Mercury (1974), Venus (1962), Mars (1965), Jupiter (1973), Saturn (1979), Uranus (1986), Neptune (1989) and now Pluto (2015), the time line of having the encounters with the planets of our solar system has now been completed. On, 14th July first images of Pluto were being received by NASA from its ambitious project New Horizons. This also resulted in the ending of the long battle of giving Pluto a planetary status as there were many more Kuiper Belt Objects (KBOs), some rivaling the size of Pluto, having a possibility of a solar system which includes dozens of planets making Pluto as a scape goat and removing it from the planet club of the solar system.

Alan Stern, the principal investigator for the Pluto mission has spent years campaigning for it. He ran from panel to panel with pie charts and graphs so as to explain the mission and get it sanctioned but owing to the high cost and terming it as ‘impossible’ to reach there and receiving something fruitful he was denied the opportunity. The last dice to roll was of feelings of the people towards Pluto and “Don’t mess with Pluto” campaign got started. An insurrection from the press to little kids was started and in the year 2001 the Pluto mission got a thumps up, the same year when Neil de Grasse Tyson, director of Hayden Planetarium left Pluto from a display at the planetarium’s newly renovated main gallery. The discrimination did not stopped even here also in 2006 International Astronomical Union (IAU), the cosmic court of last appeal agreed with Tyson’s action and removed Pluto from the planet club.

Clyde Tombaugh an Illinios farm boy working at Arizona’s Lowell Observatory discovered Pluto in 1930, firing the public imagination and was termed as New Planet, it got its familiar name by a suggestion from a 11-year old British girl named Venetia Burney, she thought that the Roman god of the underworld will capture the surrounding feeling of the remote and dark world. On Stern’s insistence some of the ashes of Tombaugh are onboard New Horizons who died in 1997.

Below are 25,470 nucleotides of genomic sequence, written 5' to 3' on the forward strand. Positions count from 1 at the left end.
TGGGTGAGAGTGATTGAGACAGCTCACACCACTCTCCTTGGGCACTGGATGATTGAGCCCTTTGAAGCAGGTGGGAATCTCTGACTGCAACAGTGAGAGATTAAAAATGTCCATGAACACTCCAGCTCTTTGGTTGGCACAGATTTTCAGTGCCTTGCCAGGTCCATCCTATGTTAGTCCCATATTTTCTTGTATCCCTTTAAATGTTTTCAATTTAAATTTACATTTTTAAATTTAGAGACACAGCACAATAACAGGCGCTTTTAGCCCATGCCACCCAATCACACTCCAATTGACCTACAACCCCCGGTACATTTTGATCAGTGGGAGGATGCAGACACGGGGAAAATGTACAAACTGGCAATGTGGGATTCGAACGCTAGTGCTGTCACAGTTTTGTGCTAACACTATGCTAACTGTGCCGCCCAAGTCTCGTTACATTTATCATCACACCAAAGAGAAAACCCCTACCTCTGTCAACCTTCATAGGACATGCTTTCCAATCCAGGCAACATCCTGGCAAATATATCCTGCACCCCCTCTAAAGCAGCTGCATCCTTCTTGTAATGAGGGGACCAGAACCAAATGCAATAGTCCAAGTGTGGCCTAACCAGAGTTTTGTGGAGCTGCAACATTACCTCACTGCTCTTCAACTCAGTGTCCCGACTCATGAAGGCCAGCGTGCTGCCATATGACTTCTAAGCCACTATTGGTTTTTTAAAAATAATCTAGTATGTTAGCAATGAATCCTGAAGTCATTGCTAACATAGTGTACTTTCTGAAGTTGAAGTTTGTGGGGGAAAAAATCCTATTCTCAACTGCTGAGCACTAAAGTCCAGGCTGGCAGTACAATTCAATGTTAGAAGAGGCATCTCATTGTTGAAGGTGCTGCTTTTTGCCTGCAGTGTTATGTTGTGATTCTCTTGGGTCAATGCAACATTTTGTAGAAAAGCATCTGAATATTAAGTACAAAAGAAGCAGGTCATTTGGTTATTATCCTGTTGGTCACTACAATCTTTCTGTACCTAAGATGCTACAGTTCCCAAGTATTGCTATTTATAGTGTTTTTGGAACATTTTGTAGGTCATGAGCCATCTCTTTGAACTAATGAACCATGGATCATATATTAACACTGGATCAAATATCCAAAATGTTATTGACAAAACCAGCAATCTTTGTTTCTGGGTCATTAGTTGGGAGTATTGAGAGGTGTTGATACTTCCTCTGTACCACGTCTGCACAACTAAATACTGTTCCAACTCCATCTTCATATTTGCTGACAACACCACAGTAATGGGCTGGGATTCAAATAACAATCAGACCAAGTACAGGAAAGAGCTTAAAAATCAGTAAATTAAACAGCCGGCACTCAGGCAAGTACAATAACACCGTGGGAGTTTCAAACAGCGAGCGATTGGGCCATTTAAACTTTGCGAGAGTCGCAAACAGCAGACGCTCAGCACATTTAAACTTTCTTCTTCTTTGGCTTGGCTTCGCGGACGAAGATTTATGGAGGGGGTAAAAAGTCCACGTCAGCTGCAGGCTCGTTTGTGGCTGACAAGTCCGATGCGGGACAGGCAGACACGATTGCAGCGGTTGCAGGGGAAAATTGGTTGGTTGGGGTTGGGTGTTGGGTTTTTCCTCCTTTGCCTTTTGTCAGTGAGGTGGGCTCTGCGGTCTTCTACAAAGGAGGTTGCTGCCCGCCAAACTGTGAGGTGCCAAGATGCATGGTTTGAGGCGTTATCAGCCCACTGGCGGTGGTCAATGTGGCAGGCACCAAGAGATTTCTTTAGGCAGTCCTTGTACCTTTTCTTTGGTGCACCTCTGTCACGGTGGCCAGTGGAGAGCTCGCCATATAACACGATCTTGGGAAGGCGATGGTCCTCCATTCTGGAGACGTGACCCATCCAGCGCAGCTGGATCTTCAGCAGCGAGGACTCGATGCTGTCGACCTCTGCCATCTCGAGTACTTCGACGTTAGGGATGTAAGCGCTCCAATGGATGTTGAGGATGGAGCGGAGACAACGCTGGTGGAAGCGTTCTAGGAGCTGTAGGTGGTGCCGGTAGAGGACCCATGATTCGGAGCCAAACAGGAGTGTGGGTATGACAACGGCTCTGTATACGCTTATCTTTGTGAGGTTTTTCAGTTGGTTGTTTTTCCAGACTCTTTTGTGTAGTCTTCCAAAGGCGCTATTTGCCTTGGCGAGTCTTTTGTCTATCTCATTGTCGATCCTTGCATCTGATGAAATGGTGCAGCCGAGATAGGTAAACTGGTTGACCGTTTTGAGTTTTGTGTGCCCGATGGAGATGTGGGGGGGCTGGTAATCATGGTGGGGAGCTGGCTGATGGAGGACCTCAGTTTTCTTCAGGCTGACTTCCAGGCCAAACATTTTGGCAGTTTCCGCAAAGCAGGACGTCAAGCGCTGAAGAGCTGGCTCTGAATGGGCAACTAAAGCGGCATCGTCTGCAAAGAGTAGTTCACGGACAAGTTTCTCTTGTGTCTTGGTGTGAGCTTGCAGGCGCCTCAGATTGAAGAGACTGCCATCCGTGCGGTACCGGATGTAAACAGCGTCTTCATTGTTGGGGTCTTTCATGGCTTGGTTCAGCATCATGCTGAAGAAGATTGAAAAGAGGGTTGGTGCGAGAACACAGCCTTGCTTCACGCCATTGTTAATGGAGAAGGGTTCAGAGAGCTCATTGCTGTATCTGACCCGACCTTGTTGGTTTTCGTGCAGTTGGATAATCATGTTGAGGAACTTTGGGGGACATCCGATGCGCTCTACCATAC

This mission is the first of its kind in NASA’s New Frontiers mission category more expensive that the Discovery missions but smaller that the Flagship programs costing approximately over $700 million over a time span of 15 years (2001-2016). Southwest Research Institute (SwRI) and the John Hopkins Applied Physics Laboratory are the architects of the New Horizons spacecraft. From its separation from the launch vehicle, the control of the spacecraft was being taken over by Missions Operation Centre (MOC) situated at the Applied Physics Laboratory in Howard County, Maryland while the science instruments are being operated at the Clyde Tombaugh Science Operations Center (T-SOC) in Boulder, Colorado.

The New Horizons was originally voyaged to explore the only unexplored planet in the Solar System. At, the time of its launch Pluto was still classified as a planet later to be reclassified as dwarf planet by the IAU. It also have a connection with Pluto’s satellites Nix and Hydra their first letters are initials in New Horizons.

Having the goal to understand the formation of Pluto, the Kuiper belt and also the transformation of the early solar system this mission is on the verge of achieving the goal. The journey of the mission is a thrilling one like having an encounter with asteroid 132524 APL, while passing Jupiter a gravity assist was provided to the spacecraft resulting in an increased speed by 4km/s this encounter was also taken as a test of the spacecraft’s scientific abilities. On 6th July, it had a near death experience as NASA briefly lost contact with it, an hour and 21 minutes radio silence was there due to an anomaly in one of the command of the spacecraft. Fortunately, that one which won’t be needed for Pluto encounter. The mission will provide us with the information regarding the temperature and environmental conditions of the planet. It also has the ability to observe objects as tiny as a football field at a distance of 12,500 km from the surface of the planet.

The recent pictures received are exciting ones as the main encounter is yet to come and in the words of Mr. Stern “Let’s just go there and see what’s there” as there is a possibility of finding something wonderful, in a planet which is 3.7 billion miles away from our home Earth. What wonders would be created in the vacuum of the never ending space this answer lays in the future. As, the imagination and curiosity of the mankind will be getting answers to their fantasies.